One of the terrifying facts of hard disk life is that a hard disk, unplugged and sitting on a shelf, will slowly have its magnetic data “evaporate.” While the time period varies, industry experts tell us its between one to three years! This article explains what you MUST do to safeguard your data. Best of all, its FREE!
Drobo has been making a lot of noise in the market with its new storage hybrid – part RAID, part expandable hard drive. I’ve been using one for a couple of months now and in this review, I put it to work and discover that it can serve a very useful role in editing, but not in the place you would expect.
Data Robotics released a new storage unit: the Drobo Elite. In this detailed product review, we examine how it works, how well it works, how fast it works, and what its limitations are.
The Drobo line of storage products offers a lot for video and audio editors. Their newest product – the Drobo FS – doesn’t help editors, but it CAN help around the office, as this detailed review explains.
Data Robotics makes a family of RAID products that can be very useful in a video capture and editing environment. This is a review of their latest unit – the Drobo S – which directly attaches to the computer via FireWire. I find these units to be especially useful on set when shooting tapeless media.
Editing is all about storage. Successful editing requires storage that is big enough and fast enough to keep up with your work. One company that specializes in meeting the needs of video editors is Dulce Systems. Here’s a look at the new RAID, the Pro Q.
Making sure you have the right equipment – and figuring out what equipment to buy – is probably the question I get asked the most. So, I put this article together to help you build the studio of your dreams.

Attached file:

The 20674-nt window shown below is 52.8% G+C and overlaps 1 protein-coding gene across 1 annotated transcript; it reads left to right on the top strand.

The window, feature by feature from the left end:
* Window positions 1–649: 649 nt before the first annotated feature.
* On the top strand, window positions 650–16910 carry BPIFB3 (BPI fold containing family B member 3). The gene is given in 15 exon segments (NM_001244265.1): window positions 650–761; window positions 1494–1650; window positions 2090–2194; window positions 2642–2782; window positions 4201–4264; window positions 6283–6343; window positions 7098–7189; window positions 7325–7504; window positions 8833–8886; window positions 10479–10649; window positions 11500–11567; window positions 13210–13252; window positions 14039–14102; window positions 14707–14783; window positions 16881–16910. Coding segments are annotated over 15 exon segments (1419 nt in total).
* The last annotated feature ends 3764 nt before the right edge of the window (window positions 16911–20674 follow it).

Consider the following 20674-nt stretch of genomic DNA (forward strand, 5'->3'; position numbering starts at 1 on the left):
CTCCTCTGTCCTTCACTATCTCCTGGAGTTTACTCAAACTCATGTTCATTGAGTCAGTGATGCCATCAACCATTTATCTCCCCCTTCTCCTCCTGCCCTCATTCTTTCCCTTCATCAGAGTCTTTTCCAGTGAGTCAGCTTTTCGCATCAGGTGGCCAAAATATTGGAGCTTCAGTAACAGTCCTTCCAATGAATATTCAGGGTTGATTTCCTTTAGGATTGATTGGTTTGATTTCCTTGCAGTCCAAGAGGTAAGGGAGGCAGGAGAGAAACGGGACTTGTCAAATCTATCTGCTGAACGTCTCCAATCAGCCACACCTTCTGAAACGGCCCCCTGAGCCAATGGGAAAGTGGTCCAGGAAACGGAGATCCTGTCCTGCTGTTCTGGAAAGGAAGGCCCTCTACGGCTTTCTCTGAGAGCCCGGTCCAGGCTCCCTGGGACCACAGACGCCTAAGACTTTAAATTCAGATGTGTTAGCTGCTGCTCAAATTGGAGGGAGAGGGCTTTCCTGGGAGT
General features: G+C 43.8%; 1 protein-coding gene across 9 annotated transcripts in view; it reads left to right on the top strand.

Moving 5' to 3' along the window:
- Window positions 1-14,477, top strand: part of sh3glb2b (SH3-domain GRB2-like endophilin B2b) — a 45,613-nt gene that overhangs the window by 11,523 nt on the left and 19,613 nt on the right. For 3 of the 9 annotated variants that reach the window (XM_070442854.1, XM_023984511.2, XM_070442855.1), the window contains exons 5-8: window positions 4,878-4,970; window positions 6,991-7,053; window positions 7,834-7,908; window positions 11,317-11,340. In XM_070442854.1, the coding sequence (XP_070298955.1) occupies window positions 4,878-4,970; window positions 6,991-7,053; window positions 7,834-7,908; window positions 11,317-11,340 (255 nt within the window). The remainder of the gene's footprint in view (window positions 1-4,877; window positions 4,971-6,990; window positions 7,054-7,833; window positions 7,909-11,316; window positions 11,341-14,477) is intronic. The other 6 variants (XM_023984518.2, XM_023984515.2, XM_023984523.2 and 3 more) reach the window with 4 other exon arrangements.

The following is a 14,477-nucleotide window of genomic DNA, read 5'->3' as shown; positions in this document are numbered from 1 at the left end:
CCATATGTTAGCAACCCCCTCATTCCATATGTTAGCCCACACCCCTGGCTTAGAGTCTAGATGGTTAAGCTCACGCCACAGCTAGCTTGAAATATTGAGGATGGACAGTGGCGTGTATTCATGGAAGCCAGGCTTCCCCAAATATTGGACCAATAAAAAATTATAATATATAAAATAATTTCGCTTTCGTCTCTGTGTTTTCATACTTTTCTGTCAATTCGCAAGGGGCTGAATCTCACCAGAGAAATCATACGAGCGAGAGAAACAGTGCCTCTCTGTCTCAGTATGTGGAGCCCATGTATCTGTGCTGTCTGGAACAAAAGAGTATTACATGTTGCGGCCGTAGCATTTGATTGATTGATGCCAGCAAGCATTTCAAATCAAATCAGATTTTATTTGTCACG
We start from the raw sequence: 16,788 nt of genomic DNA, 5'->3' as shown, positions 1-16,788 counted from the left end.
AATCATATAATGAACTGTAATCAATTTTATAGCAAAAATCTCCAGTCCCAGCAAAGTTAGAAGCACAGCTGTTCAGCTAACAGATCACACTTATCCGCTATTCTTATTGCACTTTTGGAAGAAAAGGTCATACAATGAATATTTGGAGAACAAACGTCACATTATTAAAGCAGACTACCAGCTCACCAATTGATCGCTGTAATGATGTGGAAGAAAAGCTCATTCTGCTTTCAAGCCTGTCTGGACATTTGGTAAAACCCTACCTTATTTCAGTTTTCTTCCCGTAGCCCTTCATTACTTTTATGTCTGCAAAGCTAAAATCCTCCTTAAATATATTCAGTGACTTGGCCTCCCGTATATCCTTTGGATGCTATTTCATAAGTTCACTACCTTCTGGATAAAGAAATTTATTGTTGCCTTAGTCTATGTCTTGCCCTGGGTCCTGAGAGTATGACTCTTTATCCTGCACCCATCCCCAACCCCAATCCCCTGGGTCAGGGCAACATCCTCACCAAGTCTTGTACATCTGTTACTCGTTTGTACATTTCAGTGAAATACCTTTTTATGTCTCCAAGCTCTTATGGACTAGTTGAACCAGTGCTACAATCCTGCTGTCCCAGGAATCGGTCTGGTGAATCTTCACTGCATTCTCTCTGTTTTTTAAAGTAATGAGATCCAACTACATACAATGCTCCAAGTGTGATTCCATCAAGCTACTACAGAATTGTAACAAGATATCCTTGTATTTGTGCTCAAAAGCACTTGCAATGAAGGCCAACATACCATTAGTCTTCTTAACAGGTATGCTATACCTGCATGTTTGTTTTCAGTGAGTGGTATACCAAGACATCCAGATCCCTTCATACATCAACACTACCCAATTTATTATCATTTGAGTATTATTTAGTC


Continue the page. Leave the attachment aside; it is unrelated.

Trying to figure out the best way to setup scratch disks is very confusing. In this dialog with Lachlan Coles, I explain ways to minimize problems. This isn’t the same thing as having Final Cut do what you want; but it does mean that your system will be both reliable and smooth.
The quality of slo-mo footage processing can vary by the level of equipment you possess. However, does this mean that you should upgrade? There are three possible answers here: Yes, No, and Maybe.
Larry explains in this article why a subscriber is having difficulty with a video transfer from his Sony hard disk recording unit (HVR DR60).
SSD (solid-state drives) are the latest fashion in hard drives. Impervious to vibration, with no mechanical movement, they are ideal for computers in rugged situations. But are they good for editing? This article provides answers to that question.
When you are ready to lay your final projects back to tape, the best way to do so is to use Print to Video. However, Edit to Tape is required if you need to record at a specific timecode on your tape. But this requires laying Timecode on your tape first. This article explains how.
Stuttery audio generally is a problem with bad preference files. But, on a MacPro, it can be caused by putting your capture card in the wrong slot. This article describes the problem and what you need to do to fix it.